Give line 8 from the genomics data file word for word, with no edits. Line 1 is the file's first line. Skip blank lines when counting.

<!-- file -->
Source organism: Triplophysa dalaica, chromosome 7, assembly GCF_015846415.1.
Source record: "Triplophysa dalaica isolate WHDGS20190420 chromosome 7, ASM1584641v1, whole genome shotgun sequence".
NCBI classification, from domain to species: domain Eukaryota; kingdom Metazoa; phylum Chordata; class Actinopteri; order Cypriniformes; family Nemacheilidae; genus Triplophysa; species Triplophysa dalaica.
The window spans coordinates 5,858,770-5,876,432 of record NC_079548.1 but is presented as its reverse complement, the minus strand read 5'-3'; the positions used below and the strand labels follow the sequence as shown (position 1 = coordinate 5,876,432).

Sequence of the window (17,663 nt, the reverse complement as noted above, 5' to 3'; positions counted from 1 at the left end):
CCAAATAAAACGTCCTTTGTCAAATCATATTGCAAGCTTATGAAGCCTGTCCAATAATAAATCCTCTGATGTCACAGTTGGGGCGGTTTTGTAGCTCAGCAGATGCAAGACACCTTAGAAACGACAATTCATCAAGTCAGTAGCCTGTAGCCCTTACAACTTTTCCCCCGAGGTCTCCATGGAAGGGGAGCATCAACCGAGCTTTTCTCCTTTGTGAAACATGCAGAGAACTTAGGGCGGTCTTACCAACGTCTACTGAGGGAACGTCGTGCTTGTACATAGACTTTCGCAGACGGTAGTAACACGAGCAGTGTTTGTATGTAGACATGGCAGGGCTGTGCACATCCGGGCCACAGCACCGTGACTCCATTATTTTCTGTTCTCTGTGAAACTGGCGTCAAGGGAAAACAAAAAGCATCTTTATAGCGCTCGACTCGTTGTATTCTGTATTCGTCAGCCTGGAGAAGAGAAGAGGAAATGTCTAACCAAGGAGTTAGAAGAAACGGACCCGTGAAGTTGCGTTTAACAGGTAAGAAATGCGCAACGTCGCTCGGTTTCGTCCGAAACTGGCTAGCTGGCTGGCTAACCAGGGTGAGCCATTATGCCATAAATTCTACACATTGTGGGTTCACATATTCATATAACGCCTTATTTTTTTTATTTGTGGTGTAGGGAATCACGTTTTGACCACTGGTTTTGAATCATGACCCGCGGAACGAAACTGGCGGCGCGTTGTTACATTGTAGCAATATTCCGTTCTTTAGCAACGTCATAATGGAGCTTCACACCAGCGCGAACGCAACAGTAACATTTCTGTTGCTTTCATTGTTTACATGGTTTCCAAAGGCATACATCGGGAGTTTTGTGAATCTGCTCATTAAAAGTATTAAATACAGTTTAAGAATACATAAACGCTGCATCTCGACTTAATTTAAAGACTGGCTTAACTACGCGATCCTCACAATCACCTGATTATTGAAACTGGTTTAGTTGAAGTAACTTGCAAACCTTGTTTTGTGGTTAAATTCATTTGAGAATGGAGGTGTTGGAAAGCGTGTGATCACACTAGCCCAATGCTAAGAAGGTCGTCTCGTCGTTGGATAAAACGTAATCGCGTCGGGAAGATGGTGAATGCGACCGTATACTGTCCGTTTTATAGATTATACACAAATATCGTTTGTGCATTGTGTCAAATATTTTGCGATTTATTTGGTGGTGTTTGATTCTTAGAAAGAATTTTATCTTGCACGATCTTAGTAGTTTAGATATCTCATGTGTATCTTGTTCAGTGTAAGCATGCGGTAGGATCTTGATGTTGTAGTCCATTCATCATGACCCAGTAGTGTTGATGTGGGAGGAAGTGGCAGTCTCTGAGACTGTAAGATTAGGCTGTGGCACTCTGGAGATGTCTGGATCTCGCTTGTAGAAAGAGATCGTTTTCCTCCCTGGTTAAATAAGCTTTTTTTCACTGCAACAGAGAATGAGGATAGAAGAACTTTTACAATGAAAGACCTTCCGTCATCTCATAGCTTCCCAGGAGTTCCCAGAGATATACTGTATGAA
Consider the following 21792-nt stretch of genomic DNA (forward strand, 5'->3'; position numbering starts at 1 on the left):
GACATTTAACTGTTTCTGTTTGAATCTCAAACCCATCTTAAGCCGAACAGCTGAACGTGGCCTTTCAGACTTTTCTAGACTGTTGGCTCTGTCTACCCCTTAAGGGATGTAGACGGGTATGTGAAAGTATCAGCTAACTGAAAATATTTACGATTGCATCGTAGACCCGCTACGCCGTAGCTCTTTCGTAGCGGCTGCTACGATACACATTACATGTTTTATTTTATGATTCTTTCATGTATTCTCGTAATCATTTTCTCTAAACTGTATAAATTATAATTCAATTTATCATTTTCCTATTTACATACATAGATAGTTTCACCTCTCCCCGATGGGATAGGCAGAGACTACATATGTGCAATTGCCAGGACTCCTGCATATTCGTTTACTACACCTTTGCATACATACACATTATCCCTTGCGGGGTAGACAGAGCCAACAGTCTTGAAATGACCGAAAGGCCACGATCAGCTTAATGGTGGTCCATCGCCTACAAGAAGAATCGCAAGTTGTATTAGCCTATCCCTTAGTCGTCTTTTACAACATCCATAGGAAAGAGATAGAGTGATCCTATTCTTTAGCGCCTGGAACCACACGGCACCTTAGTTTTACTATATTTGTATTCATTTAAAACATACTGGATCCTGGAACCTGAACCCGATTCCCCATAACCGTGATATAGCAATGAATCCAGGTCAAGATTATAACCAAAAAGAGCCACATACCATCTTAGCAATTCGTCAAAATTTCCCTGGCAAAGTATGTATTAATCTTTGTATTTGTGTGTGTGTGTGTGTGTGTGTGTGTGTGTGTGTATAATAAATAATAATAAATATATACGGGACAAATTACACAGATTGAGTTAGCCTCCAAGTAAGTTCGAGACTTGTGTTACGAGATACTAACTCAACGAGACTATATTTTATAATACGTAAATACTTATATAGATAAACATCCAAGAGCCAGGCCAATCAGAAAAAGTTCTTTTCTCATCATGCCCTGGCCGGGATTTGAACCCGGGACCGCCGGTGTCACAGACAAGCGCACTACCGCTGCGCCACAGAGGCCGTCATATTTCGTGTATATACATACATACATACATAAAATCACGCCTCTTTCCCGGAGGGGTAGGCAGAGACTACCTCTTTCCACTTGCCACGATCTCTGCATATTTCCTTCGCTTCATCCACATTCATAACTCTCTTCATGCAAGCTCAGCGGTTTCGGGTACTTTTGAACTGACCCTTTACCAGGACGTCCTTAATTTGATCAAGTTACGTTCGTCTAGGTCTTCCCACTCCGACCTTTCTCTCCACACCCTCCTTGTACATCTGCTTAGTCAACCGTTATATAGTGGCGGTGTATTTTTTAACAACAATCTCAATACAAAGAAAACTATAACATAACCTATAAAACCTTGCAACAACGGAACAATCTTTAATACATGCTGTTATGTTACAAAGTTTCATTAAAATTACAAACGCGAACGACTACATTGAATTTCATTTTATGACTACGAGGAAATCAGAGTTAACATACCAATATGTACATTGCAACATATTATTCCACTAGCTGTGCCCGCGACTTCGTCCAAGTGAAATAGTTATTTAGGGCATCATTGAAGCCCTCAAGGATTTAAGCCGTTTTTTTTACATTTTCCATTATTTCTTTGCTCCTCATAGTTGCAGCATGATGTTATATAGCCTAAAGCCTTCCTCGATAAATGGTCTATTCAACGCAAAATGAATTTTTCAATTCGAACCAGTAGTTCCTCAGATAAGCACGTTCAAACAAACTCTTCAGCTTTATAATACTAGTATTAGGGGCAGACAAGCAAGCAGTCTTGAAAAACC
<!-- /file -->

GACATTTAACTGTTTCTGTTTGAATCTCAAACCCATCTTAAGCCGAACAGCTGAACGTGGCCTTTCAGACTTTTCTAGACTGTTGGCTCTGTCTACCCCTTAAGGGATGTAGACGGGTATGTGAAAGTATCAGCTAACTGAAAATATTTACGATTGCATCGTAGACCCGCTACGCCGTAGCTCTTTCGTAGCGGCTGCTACGATACACATTACATGTTTTATTTTATGATTCTTTCATGTATTCTCGTAATCATTTTCTCTAAACTGTATAAATTATAATTCAATTTATCATTTTCCTATTTACATACATAGATAGTTTCACCTCTCCCCGATGGGATAGGCAGAGACTACATATGTGCAATTGCCAGGACTCCTGCATATTCGTTTACTACACCTTTGCATACATACACATTATCCCTTGCGGGGTAGACAGAGCCAACAGTCTTGAAATGACCGAAAGGCCACGATCAGCTTAATGGTGGTCCATCGCCTACAAGAAGAATCGCAAGTTGTATTAGCCTATCCCTTAGTCGTCTTTTACAACATCCATAGGAAAGAGATAGAGTGATCCTATTCTTTAGCGCCTGGAACCACACGGCACCTTAGTTTTACTATATTTGTATTCATTTAAAACATACTGGATCCTGGAACCTGAACCCGATTCCCCATAACCGTGATATAGCAATGAATCCAGGTCAAGATTATAACCAAAAAGAGCCACATACCATCTTAGCAATTCGTCAAAATTTCCCTGGCAAAGTATGTATTAATCTTTGTATTTGTGTGTGTGTGTGTGTGTGTGTGTGTGTGTGTGTATAATAAATAATAATAAATATATACGGGACAAATTACACAGATTGAGTTAGCCTCCAAGTAAGTTCGAGACTTGTGTTACGAGATACTAACTCAACGAGACTATATTTTATAATACGTAAATACTTATATAGATAAACATCCAAGAGCCAGGCCAATCAGAAAAAGTTCTTTTCTCATCATGCCCTGGCCGGGATTTGAACCCGGGACCGCCGGTGTCACAGACAAGCGCACTACCGCTGCGCCACAGAGGCCGTCATATTTCGTGTATATACATACATACATACATAAAATCACGCCTCTTTCCCGGAGGGGTAGGCAGAGACTACCTCTTTCCACTTGCCACGATCTCTGCATATTTCCTTCGCTTCATCCACATTCATAACTCTCTTCATGCAAGCTCAGCGGTTTCGGGTACTTTTGAACTGACCCTTTACCAGGACGTCCTTAATTTGATCAAGTTACGTTCGTCTAGGTCTTCCCACTCCGACCTTTCTCTCCACACCCTCCTTGTACATCTGCTTAGTCAACCGTTATATAGTGGCGGTGTATTTTTTAACAACAATCTCAATACAAAGAAAACTATAACATAACCTATAAAACCTTGCAACAACGGAACAATCTTTAATACATGCTGTTATGTTACAAAGTTTCATTAAAATTACAAACGCGAACGACTACATTGAATTTCATTTTATGACTACGAGGAAATCAGAGTTAACATACCAATATGTACATTGCAACATATTATTCCACTAGCTGTGCCCGCGACTTCGTCCAAGTGAAATAGTTATTTAGGGCATCATTGAAGCCCTCAAGGATTTAAGCCGTTTTTTTTACATTTTCCATTATTTCTTTGCTCCTCATAGTTGCAGCATGATGTTATATAGCCTAAAGCCTTCCTCGATAAATGGTCTATTCAACGCAAAATGAATTTTTCAATTCGAACCAGTAGTTCCTCAGATAAGCACGTTCAAACAAACTCTTCAGCTTTATAATACTAGTATTAGGGGCAGACAAGCAAGCAGTCTTGAAAAACC